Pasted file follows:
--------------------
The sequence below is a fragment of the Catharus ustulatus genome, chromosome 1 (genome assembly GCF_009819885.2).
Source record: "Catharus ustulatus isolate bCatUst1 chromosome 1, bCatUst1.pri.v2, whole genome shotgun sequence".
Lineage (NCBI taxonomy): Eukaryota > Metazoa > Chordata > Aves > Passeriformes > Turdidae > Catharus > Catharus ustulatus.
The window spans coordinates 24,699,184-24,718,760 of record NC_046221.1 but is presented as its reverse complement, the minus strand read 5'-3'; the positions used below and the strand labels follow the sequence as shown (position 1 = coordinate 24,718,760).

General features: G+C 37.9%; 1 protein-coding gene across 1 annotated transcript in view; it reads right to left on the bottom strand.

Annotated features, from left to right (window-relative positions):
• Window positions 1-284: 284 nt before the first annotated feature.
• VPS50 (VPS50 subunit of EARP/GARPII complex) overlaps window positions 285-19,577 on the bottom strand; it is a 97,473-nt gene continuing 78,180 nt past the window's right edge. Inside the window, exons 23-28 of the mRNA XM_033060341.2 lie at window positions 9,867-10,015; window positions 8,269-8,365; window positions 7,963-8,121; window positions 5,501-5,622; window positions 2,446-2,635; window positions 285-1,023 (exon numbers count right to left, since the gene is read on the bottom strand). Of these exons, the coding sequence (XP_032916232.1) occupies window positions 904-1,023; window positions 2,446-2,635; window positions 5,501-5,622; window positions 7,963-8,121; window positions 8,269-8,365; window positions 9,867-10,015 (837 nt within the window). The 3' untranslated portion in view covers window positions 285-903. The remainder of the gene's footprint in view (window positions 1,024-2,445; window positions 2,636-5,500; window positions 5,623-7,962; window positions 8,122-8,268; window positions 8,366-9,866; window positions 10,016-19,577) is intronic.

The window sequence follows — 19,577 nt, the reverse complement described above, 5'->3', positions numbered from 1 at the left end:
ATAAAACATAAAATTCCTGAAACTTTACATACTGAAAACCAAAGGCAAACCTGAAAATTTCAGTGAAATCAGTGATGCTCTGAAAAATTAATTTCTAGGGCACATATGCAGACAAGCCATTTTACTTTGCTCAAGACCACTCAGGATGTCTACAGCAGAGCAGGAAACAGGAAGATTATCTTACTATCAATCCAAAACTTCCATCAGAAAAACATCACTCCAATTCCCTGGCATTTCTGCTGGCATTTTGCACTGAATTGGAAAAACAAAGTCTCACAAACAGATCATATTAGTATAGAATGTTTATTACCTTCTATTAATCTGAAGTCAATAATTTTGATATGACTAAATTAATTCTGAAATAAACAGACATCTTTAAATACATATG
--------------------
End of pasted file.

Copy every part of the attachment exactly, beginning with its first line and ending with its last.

The sequence below is a fragment of the Catharus ustulatus genome, chromosome 1 (genome assembly GCF_009819885.2).
Source record: "Catharus ustulatus isolate bCatUst1 chromosome 1, bCatUst1.pri.v2, whole genome shotgun sequence".
Lineage (NCBI taxonomy): Eukaryota > Metazoa > Chordata > Aves > Passeriformes > Turdidae > Catharus > Catharus ustulatus.
The window spans coordinates 24,699,184-24,718,760 of record NC_046221.1 but is presented as its reverse complement, the minus strand read 5'-3'; the positions used below and the strand labels follow the sequence as shown (position 1 = coordinate 24,718,760).

General features: G+C 37.9%; 1 protein-coding gene across 1 annotated transcript in view; it reads right to left on the bottom strand.

Annotated features, from left to right (window-relative positions):
• Window positions 1-284: 284 nt before the first annotated feature.
• VPS50 (VPS50 subunit of EARP/GARPII complex) overlaps window positions 285-19,577 on the bottom strand; it is a 97,473-nt gene continuing 78,180 nt past the window's right edge. Inside the window, exons 23-28 of the mRNA XM_033060341.2 lie at window positions 9,867-10,015; window positions 8,269-8,365; window positions 7,963-8,121; window positions 5,501-5,622; window positions 2,446-2,635; window positions 285-1,023 (exon numbers count right to left, since the gene is read on the bottom strand). Of these exons, the coding sequence (XP_032916232.1) occupies window positions 904-1,023; window positions 2,446-2,635; window positions 5,501-5,622; window positions 7,963-8,121; window positions 8,269-8,365; window positions 9,867-10,015 (837 nt within the window). The 3' untranslated portion in view covers window positions 285-903. The remainder of the gene's footprint in view (window positions 1,024-2,445; window positions 2,636-5,500; window positions 5,623-7,962; window positions 8,122-8,268; window positions 8,366-9,866; window positions 10,016-19,577) is intronic.

The window sequence follows — 19,577 nt, the reverse complement described above, 5'->3', positions numbered from 1 at the left end:
ATAAAACATAAAATTCCTGAAACTTTACATACTGAAAACCAAAGGCAAACCTGAAAATTTCAGTGAAATCAGTGATGCTCTGAAAAATTAATTTCTAGGGCACATATGCAGACAAGCCATTTTACTTTGCTCAAGACCACTCAGGATGTCTACAGCAGAGCAGGAAACAGGAAGATTATCTTACTATCAATCCAAAACTTCCATCAGAAAAACATCACTCCAATTCCCTGGCATTTCTGCTGGCATTTTGCACTGAATTGGAAAAACAAAGTCTCACAAACAGATCATATTAGTATAGAATGTTTATTACCTTCTATTAATCTGAAGTCAATAATTTTGATATGACTAAATTAATTCTGAAATAAACAGACATCTTTAAATACATATG